A major global conspiracy assisting the wealthy elite, including individuals from this State, to conceal wealth and to avoid tax was publicised this weekend. The Swiss branch of HSBC advised clients on how to keep money hidden from State authorities and offered deals to aid and abet tax dodgers. Irish money held in that bank, on which due tax was not paid, is ultimately - I am sure the Taoiseach would agree - money taken from ordinary citizens, citizens such as the 530 who lie today on hospital trolleys, including 50 in Our Lady of Lourdes Hospital in my constituency. The people who pay the price are those citizens and moneys have been taken from Irish hospitals, schools, children's benefits, carers' allowances, allowances for children with disabilities and from the elderly. The Swiss HSBC account contained €3.1 billion.

I repeat, €3.1 billion, linked to 350 clients associated with Ireland, yet only 20 Irish account holders made settlements, worth just over €4.5 million, with the Revenue Commissioners. Unlike the anti-water charge activists, there were no early morning raids or arrests. In the USA, France, Belgium and Argentina, the bank now faces criminal investigation, but not in Ireland, which is the smallest, best country in the world in which to avoid tax if one is wealthy. Why did the Revenue Commissioners not pursue a case against HSBC for facilitating tax evasion by Irish citizens? As I have said, it involves Irish accounts containing €3.1 billion held by 350 clients. Does the Taoiseach believe that €4.55 million is a reasonable amount for the State to have recovered in tax settlements? Does he agree that this scandalous and corrupt behaviour is a matter for the Committee of Public Accounts to investigate?

The existence of a foreign bank account is not evidence in itself of tax evasion and clearly no liability will arise where relevant tax is paid on funds or any interest accruing on them. The Revenue Commissioners received data under the double taxation agreement from French authorities in June 2010. On receipt of that, they undertook an assessment and evaluation process which indicated that no further liability arose in the State in a number of cases and that further investigation would be required in a number of other cases. Where required, the Revenue Commissioners, as is their responsibility, initiated an investigation. To date, it has initiated 33 investigations as a direct result of the data received and there have been 20 settlements related to that information. The total amount received was, as Deputy Adams indicated, €4.55 million. A further €174,444 has been received to date as payment on account in two investigations which are ongoing.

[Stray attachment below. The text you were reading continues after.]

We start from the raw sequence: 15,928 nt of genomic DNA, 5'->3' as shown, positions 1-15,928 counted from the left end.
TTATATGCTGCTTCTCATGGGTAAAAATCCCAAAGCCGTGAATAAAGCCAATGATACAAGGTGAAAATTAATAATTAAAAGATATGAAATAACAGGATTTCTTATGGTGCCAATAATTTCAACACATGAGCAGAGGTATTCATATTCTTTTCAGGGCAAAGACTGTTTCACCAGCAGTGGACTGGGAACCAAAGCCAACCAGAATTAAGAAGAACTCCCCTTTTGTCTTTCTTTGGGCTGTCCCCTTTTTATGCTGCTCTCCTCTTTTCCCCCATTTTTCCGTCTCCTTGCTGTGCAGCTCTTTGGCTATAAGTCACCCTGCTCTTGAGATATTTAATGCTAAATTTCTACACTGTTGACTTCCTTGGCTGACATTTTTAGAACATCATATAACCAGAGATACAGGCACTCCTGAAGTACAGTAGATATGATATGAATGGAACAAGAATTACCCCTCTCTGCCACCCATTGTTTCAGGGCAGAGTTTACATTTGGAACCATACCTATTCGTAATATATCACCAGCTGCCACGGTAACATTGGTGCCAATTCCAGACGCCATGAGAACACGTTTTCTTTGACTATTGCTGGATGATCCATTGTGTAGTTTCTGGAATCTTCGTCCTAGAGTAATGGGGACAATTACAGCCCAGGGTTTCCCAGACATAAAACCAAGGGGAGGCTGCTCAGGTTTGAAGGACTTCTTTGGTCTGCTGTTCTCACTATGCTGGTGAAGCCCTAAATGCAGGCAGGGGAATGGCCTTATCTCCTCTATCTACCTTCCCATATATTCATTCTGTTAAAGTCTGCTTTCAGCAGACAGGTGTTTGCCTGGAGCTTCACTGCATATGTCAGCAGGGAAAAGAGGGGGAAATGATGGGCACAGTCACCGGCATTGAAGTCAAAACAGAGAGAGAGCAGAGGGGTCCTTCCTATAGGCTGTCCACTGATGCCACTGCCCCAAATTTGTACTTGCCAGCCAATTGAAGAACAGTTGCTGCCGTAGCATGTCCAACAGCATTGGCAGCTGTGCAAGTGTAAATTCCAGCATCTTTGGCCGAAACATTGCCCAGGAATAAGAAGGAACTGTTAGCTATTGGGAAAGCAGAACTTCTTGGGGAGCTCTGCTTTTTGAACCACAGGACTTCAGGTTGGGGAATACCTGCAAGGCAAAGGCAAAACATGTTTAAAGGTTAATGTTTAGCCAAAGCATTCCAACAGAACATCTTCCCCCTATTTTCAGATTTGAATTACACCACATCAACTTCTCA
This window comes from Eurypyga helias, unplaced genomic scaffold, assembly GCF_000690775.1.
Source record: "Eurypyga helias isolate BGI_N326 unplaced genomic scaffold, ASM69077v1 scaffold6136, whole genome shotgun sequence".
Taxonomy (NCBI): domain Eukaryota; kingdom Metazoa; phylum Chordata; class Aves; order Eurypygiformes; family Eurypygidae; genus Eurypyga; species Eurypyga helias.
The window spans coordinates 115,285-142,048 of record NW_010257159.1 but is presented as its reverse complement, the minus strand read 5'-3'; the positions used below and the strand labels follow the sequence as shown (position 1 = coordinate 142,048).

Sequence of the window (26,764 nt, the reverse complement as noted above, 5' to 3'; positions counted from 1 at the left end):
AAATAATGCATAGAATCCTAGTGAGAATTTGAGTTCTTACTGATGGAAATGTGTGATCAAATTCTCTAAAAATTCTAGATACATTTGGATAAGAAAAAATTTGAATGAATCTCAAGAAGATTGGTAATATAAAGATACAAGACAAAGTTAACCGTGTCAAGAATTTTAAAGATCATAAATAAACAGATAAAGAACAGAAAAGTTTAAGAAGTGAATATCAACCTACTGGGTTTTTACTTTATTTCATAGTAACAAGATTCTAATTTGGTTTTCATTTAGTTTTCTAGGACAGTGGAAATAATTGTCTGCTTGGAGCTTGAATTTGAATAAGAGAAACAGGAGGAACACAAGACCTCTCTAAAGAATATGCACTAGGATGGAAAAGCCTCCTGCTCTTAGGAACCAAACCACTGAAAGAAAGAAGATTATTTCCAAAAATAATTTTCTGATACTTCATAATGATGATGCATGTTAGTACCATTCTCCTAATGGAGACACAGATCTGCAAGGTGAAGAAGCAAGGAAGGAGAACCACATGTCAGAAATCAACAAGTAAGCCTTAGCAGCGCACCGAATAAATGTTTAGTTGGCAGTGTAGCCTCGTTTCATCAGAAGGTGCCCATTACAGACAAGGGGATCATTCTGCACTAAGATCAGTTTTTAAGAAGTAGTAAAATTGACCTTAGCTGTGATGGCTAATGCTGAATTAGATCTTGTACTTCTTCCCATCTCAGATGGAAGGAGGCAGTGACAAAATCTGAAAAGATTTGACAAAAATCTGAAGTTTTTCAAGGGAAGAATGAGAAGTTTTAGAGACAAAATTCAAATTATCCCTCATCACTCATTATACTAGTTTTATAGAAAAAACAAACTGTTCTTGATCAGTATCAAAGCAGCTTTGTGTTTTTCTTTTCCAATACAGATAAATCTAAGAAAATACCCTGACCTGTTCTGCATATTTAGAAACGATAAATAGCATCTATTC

The Revenue Commissioners took relevant action in any case where sufficient admissible evidence was available to bring a criminal prosecution in respect of any identified Revenue offences. To date, three prosecutions have been secured and one case is under criminal investigation. The Revenue Commissioners are perfectly entitled under the responsibility given to them by the Act to take criminal cases where they believe that is appropriate, and that is what they are doing and have done to date.

The Taoiseach did not answer the two important questions I put to him, a point to which I will return. We all know that the activities of some of the banks and a small wealthy elite, facilitated by some politicians, caused the financial crash in this State. It is not that well-known that €62 billion in private bank loans was in the hands of just 190 individuals. It is not that well-known that half of the Irish bank loan book of Anglo Irish Bank was held by just 20 individuals. They are the people, aided and abetted by others in the golden circle, who impoverished the vast majority of citizens in the State.

Has the Government learned a lesson from this experience? It appears to me it has not. For example, Michael Geoghegan was the chief executive of-----

Please do not mention names in the Chamber.

I am stating the fact that he was the chief executive of HSBC at the time that its Swiss operation facilitated tax evasion. The Government knew this, yet the Minister for Finance, Deputy Michael Noonan, appointed Mr. Geoghegan as an adviser to the Government on the operation of NAMA. Did the Minister ask Mr. Geoghegan about HSBC prior to his appointment to NAMA?

I refer to my earlier questions, which the Taoiseach did not answer. Does he think that the return of €4.55 million, when €3.1 billion is linked to 350 clients, is a reasonable tax settlement? I would like a direct and clear answer to my second question. Does he agree that this behaviour is a matter for the Committee of Public Accounts to investigate?

It is a long-established practice in this House, since the foundation of the State, that we do not mention the names of people who are not here to defend themselves. I would appreciate if that long-established principle would be maintained.

I respect the ruling of the Ceann Comhairle. The position is that Deputy Adams is questioning the Revenue Commissioners.

I am questioning the Taoiseach.

He is suggesting that their investigations should have yielded more than €4.55 million.

I am asking the Taoiseach.

I do not speak for the Revenue Commissioners, nor does Deputy Adams. They have very extensive powers under the Act which set them up.

Why was the Dáil not informed in 2010?